La nécessité de finaliser l’adoption du futur cadre financier pluriannuel d’ici la fin de l’année 2013 entraine des négociations interinstitutionnelles intenses. Ce plan budgétaire, qui prévoit les montants maximums de dépenses pour les sept prochaines années, s’appuie sur une redéfinition des priorités de l’UE, y compris pour les aspects sécuritaires de ses politiques.
The EUISS conducts its research both topically and regionally, focusing on key strategic importance to EU foreign policy. Alongside the immediate priorities in the EU's neighbourhood, the EU also focuses on emerging regions such as the Far East, as well as on traditional allies such as the United States.
The EU’s relations with the ‘Middle East Region’ actually cover three different but overlapping areas, each of which has its own peculiarities and distinctive relationship with Europe. They are the Southern and Eastern Mediterranean, the Middle East and the Gulf Region.
Russia is the biggest neighbour of the European Union – and one of its most difficult partners. The 2004 Enlargement brought Russia closer to the EU’s borders. The EU and Russia share not only the same neighbourhood, but also a large number of global and regional security challenges.
The diversity of the African continent and its states, the distinct privileged historical links that exist between some Member States and their former colonies, and the corresponding cultural and linguistic affinities, all represent an extraordinary potential for cooperation, and this extends to the as yet barely developed area of peace and security.
Reflecting the evolving priorities of EU foreign policy, the EUISS has begun developing research on Asia. The aspects the Institute focuses on are: the global implications of the rise of China and India, China’s role in Africa and the Middle East, security and international relations in East Asia, and non-proliferation.
EU policy in the Western Balkans is based on stabilisation through integration. Following the 1999 crisis in Kosovo and NATO intervention, the EU member states recognised that a comprehensive policy for the whole region was needed, and in 2000 the Stabilisation and Association Process (SAP) was launched.
The United States is the closest partner of the EU. The strength of EU-US relations rests on historical bonds, converging interests and commonality of values. Cooperating with the US represents an important aspect of almost all areas of EU foreign policy, whether in the context of the Balkans, the Middle East or Central Asia.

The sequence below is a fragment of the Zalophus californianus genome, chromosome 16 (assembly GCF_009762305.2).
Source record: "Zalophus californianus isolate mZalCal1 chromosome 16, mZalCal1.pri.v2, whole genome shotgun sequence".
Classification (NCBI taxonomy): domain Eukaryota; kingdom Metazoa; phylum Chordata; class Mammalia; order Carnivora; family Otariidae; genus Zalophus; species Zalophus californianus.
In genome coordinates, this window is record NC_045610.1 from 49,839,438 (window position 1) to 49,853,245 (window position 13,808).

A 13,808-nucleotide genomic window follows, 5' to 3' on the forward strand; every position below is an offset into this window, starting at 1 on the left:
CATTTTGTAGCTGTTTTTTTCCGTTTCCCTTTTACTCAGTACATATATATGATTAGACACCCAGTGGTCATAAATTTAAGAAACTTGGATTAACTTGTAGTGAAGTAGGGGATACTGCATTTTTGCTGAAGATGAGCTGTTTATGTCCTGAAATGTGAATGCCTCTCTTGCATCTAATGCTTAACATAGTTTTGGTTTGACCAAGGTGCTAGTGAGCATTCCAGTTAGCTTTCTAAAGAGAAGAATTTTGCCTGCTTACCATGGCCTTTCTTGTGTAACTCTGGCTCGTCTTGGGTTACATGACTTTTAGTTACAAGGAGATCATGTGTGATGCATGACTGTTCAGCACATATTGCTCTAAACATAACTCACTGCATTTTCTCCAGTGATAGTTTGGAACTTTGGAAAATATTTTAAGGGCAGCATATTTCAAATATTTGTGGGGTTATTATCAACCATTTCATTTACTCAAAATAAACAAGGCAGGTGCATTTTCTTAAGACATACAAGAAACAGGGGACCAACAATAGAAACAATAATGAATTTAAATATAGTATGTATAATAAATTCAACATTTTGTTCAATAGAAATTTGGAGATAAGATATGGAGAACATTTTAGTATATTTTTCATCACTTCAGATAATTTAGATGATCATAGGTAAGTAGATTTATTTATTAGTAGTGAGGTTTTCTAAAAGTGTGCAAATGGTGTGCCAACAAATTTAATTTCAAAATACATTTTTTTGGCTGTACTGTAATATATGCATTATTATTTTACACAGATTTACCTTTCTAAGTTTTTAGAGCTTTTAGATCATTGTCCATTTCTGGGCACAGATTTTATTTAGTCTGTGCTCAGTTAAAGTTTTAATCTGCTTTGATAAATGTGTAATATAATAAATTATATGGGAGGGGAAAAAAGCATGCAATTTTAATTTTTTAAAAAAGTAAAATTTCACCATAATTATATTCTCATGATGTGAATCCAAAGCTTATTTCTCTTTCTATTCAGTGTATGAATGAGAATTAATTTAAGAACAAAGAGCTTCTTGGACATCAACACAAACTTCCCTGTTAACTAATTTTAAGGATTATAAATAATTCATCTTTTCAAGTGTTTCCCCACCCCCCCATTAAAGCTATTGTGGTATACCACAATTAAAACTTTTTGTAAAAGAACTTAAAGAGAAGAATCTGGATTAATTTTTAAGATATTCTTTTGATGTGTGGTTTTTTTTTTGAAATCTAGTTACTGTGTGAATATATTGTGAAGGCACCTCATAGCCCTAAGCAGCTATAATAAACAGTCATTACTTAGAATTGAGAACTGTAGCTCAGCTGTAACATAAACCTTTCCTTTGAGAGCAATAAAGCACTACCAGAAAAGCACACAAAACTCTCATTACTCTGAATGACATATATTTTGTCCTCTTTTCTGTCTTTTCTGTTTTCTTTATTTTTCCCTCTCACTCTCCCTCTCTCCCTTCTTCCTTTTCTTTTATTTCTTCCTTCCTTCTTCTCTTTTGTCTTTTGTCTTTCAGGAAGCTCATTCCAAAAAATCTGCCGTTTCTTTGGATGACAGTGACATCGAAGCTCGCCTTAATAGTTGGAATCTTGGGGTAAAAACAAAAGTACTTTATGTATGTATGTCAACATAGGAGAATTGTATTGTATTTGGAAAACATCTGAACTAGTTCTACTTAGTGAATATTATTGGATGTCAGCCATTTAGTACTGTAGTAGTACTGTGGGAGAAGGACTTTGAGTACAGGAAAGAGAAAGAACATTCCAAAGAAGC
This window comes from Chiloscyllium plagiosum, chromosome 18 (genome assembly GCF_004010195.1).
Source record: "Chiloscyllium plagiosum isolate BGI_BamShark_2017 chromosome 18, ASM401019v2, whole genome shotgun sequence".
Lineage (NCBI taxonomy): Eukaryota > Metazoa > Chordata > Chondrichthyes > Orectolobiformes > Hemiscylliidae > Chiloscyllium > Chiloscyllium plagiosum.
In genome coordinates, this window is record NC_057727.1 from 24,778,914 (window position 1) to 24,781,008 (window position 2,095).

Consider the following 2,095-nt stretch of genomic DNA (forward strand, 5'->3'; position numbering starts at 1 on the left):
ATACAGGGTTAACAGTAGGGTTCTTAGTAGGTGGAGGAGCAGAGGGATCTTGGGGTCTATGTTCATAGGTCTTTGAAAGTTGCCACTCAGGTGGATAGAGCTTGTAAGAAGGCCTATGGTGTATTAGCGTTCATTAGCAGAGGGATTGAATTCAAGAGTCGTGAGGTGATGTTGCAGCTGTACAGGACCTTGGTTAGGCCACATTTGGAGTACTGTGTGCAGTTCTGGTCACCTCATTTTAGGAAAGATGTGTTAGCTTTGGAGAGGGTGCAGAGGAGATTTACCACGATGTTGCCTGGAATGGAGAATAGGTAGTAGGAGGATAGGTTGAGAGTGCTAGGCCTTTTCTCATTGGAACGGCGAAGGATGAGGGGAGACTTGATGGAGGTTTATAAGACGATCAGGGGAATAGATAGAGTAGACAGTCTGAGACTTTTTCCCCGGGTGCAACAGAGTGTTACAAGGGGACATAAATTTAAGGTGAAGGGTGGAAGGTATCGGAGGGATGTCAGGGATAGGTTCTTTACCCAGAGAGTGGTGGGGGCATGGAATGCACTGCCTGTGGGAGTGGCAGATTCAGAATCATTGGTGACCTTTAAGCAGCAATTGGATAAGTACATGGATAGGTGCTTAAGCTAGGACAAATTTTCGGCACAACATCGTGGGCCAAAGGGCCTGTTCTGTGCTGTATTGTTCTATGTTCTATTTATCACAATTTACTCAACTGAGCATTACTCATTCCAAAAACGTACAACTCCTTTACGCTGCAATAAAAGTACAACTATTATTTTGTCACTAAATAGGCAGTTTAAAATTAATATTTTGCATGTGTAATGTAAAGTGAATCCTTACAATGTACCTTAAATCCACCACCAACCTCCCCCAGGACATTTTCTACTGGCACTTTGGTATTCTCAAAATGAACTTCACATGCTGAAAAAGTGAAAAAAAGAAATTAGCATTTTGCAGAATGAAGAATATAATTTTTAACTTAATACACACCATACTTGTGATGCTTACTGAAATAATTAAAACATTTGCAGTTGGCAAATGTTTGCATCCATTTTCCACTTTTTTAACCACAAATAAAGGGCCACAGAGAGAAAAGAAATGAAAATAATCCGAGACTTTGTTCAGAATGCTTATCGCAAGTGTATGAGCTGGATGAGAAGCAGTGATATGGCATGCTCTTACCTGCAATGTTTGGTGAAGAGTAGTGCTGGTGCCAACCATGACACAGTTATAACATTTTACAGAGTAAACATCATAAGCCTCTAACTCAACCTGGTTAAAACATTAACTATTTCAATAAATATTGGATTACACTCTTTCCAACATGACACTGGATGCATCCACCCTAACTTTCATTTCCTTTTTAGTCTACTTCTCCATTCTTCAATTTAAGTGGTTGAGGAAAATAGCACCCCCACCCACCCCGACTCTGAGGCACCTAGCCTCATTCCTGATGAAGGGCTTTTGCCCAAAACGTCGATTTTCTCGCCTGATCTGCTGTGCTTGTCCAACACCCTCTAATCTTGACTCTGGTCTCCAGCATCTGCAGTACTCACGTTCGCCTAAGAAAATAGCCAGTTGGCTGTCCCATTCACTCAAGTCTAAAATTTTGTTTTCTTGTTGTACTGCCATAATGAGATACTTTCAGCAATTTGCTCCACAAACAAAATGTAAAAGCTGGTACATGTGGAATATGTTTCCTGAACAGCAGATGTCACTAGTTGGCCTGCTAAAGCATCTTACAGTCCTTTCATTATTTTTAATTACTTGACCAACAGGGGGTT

EU policy logically links the ENP, the Mediterranean Partnership and the Middle East peace process in different overarching policy frameworks together. Relations with the GCC countries, Iran, Iraq and Yemen, in contrast, are bilateral in nature. As well, the Iranian nuclear issue has become a crucial issue for CFSP.
The EU’s Eastern neighbourhood is a region in transition. Diverging foreign policy orientations, frozen conflicts, and low levels of inter-state cooperation further fragment and polarise the region. Competition with Russia also make it difficult for the EU to respond adequately to the challenges in the region.
On 30 April 2013, the ECHR ruled that Yulia Tymoshenko had been subjected to arbitrary and unlawful detention before her trial in 2011. Yet, even if Tymoshenko’s case epitomises much of what is currently wrong with Ukraine’s politics, the problems facing the country are complex and cannot be reduced to the (mis)treatment of one politician.
The upcoming elections will act as an important indicator of Pakistan’s improving capacity to build a secure political order for its citizens. With a changing electorate and a new institutional balance of power, Pakistan now has the opportunity to establish a new political narrative that builds on the country’s pluralism.
This study, the first of a new, restyled series of Chaillot Papers, focuses on how EU sanctions – or restrictive measures - work by providing an analytical framework to evaluate their success. In addition, it presents recommendations on how to improve the sanctioning process and elaborates on the future role of what has arguably become the most important foreign policy tool of the EU in recent years.
What sort of armed forces are Europeans likely to have (and need) by 2025? How might Europeans better organise themselves to take part in the new global competition for wealth, influence and power? This report seeks to place European military capabilities in a broader perspective and demonstrate how the only way to safeguard common ‘strategic interests’ and counter potential risks is to do more together.
Since the entry into force of the Chemical Weapons Convention (CWC) in 1997, much progress has been made in destroying existing stockpiles of chemical weapons. However, the CWC is faced with new threats and challenges due to advances in science and technology and the changing international security, political and economic environment. On the eve of the Third Review Conference of the treaty, this report examines some of the most pressing challenges facing the CWC over the next decade.